Tuesday, June 06, 2017

Now what?
I don't know. I thought about not telling you this because it is not pretty, but it is the truth. And the journalist in me feels like I have to tell the whole story.



Anna Morelli, the famous food writer, came through with another amazing job offer -- this time with a very accomplished chef in Puglia, about four hours in the train from here. I understood the chef wanted two men, so I proposed to send Cool and Job. It turned out he only wanted one. I agonized, but realized that it was really Cool's turn. I offered him the opportunity. I explained that the hours would be long and that it would be hard work. I told him that the chef said that he would treat whoever we sent like family, but that he needed someone who would work not just hard, but fast. He said he would help find the man a place to stay and that, if things worked out after the trial period, he would give that man a valuable work contract and help him to find housing for his wife and baby, as well. It would be the chance to stop begging and get a real job. Cool said that he did not want to work the long hours that Emmanuel had to work and that he would work, even twelve hours a day if it was eight to eight, but that he did not want to work restaurant hours that Emmanuel had tried to work which means going to work at 9:30 AM, an afternoon break at 3:00 PM for two hours, and then working until 1 or 2:00 AM to close up. I told him that I did not know the exact hours of this restaurant, but that dishwashers in Italy work long hours. I reminded him that you need a work contract to get a carta di soggiorno which allows immigrants ther ability to travel within Europe and to accept work in other countries. He turned down the offer. 

I felt disappointed with him and for him. On the positive side, this meant I could offer Job the opportunity and would not have to break him the news that the position was only available for one of them, and it wasn't him. I could not reach him all day Sunday because his phone did not have money on it. I finally tracked him down through a relative's phone.  He told me he needed to talk to Tina about it, even though Tina had already confided in me that she was all for it. Jennifer had done the same, to be fair. He did not respect the deadline I set for the decision, and I gave him an extension; but, in the end, he also turned down the chance to get a real job. He gave the justification that it is too far away, even though I know his next move is getting illegal work in Germany or in Malta. He also said that if the police bother him here, he will tell them to arrest him or send him back to Nigeria because he knows that he has a right to beg. I told him his money from me is about to run out and that Peace is out of baby food again. I told him that he has no other prospects and that this is just an audition of sorts and he can come home if he doesn't like it. He said he hated to disappoint me, but his answer is no.

I assume Emmanuel was very dramatic in his recounting of the events that led to him getting fired, and he scared the other two men. Nevertheless, I think it is pure foolishness. I also feel like I can't help them anymore, if this is their attitude. I am beginning a sort of weaning off time, which may help them, too, given that we will not stay in Lucca after T graduates from high school. Emmanuel, by the way, still has to be brought back to the accountant to sign more papers finalizing the end of his contract. I can't face it, so F has agreed to take him.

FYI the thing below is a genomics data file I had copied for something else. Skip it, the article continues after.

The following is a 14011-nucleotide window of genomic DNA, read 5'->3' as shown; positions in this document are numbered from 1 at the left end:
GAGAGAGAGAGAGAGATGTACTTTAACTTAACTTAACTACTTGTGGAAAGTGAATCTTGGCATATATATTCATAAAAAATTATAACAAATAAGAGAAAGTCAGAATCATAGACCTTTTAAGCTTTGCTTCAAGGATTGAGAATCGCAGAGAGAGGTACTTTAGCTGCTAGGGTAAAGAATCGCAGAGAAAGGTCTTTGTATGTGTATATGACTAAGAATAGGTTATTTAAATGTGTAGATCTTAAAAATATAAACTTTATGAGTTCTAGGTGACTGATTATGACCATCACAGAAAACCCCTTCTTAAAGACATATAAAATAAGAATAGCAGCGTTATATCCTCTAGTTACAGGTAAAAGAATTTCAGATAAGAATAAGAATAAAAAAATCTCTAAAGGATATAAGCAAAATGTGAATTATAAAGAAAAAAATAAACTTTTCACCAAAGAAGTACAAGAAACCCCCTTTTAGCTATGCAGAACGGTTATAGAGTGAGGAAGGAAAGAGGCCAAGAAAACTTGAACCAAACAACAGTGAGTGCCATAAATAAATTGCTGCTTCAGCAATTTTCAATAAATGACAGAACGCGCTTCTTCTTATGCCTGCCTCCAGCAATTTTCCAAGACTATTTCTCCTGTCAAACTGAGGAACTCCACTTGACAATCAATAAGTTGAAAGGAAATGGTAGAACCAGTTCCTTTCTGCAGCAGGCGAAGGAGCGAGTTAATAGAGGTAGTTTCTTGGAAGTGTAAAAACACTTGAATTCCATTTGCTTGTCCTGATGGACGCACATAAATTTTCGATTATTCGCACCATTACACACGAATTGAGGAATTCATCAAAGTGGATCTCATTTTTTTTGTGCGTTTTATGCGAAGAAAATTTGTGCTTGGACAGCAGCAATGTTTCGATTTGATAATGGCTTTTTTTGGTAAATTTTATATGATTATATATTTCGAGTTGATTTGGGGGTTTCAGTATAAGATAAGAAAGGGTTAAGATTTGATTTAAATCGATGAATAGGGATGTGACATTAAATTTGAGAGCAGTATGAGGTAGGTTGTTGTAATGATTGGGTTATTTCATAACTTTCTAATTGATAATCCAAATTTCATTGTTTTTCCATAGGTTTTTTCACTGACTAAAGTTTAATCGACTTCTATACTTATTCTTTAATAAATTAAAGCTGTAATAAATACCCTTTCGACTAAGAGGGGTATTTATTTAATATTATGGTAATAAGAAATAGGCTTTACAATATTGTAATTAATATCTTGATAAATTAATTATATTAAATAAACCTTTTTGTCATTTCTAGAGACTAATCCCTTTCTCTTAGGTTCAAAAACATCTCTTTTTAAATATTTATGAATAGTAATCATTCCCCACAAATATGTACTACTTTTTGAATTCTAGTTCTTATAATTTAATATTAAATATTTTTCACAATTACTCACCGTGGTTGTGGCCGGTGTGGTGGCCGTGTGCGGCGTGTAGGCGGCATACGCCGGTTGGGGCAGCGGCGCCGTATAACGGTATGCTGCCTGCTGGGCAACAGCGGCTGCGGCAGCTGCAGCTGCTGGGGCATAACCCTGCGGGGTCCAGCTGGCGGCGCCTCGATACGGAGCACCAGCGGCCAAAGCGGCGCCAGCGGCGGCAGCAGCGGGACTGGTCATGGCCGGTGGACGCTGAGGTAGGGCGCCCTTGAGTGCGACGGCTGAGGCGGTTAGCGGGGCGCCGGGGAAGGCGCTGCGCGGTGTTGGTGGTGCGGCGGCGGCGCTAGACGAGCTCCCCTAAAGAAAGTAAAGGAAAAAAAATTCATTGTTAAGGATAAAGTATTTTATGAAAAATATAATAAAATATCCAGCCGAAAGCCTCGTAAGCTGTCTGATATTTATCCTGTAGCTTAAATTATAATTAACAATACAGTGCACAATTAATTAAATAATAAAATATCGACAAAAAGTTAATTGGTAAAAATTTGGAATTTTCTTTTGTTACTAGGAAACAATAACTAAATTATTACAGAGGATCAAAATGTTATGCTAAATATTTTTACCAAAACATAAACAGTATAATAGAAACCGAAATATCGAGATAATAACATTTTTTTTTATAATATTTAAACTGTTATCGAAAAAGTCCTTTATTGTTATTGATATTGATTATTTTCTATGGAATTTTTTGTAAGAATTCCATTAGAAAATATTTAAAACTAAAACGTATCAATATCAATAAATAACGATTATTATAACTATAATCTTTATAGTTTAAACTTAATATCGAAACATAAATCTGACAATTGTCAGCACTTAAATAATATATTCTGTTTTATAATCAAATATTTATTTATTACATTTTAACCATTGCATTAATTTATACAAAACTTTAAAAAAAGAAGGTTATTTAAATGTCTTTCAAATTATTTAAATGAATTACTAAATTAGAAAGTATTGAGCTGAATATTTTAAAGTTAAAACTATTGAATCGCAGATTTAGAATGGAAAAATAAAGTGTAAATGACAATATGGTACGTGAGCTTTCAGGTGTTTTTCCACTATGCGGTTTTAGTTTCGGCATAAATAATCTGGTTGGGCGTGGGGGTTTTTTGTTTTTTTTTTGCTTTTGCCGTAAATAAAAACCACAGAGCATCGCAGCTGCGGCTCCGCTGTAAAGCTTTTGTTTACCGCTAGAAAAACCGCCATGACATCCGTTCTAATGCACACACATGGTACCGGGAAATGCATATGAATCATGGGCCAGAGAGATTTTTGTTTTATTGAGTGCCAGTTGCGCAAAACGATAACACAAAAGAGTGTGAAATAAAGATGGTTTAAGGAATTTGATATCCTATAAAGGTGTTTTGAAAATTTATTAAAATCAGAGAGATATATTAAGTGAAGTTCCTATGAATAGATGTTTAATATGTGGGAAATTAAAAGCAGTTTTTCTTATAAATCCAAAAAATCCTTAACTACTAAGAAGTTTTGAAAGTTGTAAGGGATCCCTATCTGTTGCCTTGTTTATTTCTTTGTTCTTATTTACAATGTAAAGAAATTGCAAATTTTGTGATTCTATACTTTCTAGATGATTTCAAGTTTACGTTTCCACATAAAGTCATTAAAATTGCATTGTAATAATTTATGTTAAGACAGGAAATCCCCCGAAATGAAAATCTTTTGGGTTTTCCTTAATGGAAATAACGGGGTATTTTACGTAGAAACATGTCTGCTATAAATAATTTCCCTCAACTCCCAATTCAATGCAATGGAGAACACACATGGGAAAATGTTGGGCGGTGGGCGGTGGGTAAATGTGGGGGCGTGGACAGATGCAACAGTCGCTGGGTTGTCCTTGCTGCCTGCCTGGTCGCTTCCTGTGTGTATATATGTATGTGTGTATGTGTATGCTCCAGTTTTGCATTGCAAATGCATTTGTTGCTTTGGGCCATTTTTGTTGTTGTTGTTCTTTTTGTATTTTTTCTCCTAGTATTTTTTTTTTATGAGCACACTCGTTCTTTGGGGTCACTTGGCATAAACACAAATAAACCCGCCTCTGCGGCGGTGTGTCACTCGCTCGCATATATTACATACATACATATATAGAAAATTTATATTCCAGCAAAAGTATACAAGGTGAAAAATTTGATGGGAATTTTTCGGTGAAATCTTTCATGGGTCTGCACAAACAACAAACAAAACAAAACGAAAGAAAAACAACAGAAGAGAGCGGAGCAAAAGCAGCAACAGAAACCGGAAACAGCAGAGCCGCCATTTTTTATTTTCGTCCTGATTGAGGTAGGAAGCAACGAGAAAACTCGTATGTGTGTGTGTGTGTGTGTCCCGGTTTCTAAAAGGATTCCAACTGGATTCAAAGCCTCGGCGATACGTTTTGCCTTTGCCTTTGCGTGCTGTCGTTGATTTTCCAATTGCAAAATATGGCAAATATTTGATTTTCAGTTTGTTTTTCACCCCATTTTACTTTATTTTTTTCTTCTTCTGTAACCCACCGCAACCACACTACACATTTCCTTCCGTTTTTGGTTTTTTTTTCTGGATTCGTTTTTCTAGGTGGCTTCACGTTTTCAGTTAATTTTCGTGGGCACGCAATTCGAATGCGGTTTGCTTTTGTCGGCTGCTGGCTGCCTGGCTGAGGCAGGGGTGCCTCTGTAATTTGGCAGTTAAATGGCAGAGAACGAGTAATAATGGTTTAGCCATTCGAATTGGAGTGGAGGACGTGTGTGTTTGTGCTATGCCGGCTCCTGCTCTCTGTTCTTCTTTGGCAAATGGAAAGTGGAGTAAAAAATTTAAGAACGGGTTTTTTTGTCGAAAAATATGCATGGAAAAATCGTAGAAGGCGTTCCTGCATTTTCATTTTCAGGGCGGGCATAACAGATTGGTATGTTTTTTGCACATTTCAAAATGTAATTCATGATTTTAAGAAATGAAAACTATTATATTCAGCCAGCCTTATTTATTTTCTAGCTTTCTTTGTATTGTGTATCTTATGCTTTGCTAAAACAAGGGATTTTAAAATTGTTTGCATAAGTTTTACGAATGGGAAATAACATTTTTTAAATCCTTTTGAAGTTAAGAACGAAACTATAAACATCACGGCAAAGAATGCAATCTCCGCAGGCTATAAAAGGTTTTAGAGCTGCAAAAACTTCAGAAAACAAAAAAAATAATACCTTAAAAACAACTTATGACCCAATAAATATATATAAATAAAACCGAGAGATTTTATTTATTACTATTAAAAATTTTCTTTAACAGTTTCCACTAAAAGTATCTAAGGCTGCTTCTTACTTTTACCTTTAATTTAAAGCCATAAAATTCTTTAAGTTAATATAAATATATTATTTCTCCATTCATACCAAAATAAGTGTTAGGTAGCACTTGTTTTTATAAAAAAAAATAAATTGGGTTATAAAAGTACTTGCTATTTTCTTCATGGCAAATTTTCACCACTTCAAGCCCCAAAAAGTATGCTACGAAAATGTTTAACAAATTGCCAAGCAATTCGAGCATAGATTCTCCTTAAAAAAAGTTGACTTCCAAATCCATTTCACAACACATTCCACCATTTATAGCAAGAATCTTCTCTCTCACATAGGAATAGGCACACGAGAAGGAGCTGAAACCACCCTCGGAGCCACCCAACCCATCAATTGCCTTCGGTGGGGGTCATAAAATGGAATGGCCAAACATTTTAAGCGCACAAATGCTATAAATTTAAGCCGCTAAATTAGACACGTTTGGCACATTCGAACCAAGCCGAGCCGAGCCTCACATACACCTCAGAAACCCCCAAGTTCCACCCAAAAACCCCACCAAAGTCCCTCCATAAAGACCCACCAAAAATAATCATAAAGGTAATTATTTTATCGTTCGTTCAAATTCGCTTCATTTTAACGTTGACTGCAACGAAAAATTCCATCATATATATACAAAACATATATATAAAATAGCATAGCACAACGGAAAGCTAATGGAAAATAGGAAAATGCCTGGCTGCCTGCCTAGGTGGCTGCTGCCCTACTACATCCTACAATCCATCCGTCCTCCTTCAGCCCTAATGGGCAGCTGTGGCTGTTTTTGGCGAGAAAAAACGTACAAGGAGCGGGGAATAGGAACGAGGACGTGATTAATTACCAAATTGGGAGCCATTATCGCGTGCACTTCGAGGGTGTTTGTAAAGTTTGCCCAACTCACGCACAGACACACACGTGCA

As far as the SAT Subject test situation goes, I can tell you that we picked a good airbnb and that we planned well and forgot nothing. I still got no sleep, as I am sensitive to street noise. The morning of the test one poor boy got turned away because the test center had decided not to give the general test four months ago, and he did not know about the change. T found the people who took the test with her to be rather off-putting. One girl, who appeared to have a terrible cough, was kissing up on her father in a way that made me uncomfortable, and was later seen to kick him, playfully?, in the shins. It was a lot. T came out of the test center declaring that she was not sure if her penciled in circles were dark enough. So that was stressful, but now it is done. We lived. She promises to be even more stressed out for the general test in August. Her catastrophic thinking had me prepared for the apocalypse, so I was pleasantly surprised that they let her sit at a desk with papers in front of her and that no one had to fight. 

I called up the Senegalese man, Khadim, who I met on the walls of Lucca where he sells umbrellas in the rain. I had told him last year that I would keep my eyes open for a job for him. If the chef gets back to us, I will send him. I would have liked to send our friend Moro from the Red Cross Christmas extravaganza, but he did not answer the call in time and it was first come, first serve. We will send the lucky winner off with some expense money and our good wishes, and maybe he will get to change his life. Our formerly grumpy neighbor made a generous donation to the group, which will cover this and the legal costs. People can be surprising. 

The owner of the Ali's house even sent him a hospitality letter finally. Unfortunately, he can't get it stamped because of his lack of a passport and the expiration of his stay permit. I have written to his new lawyer for advice. Thursday we will go put up mosquito screens for Peace and drop off donations. 

As much as I try not to judge, I'm judging. Clearly, I have to stop watching The Wendy Williams Show. I just can't imagine not taking a job no matter what the hours r the distance, if it meant not having to put my family in danger. While cultural differences and life perspective may impact on our decision making, I have to step back at this point.  

No comments: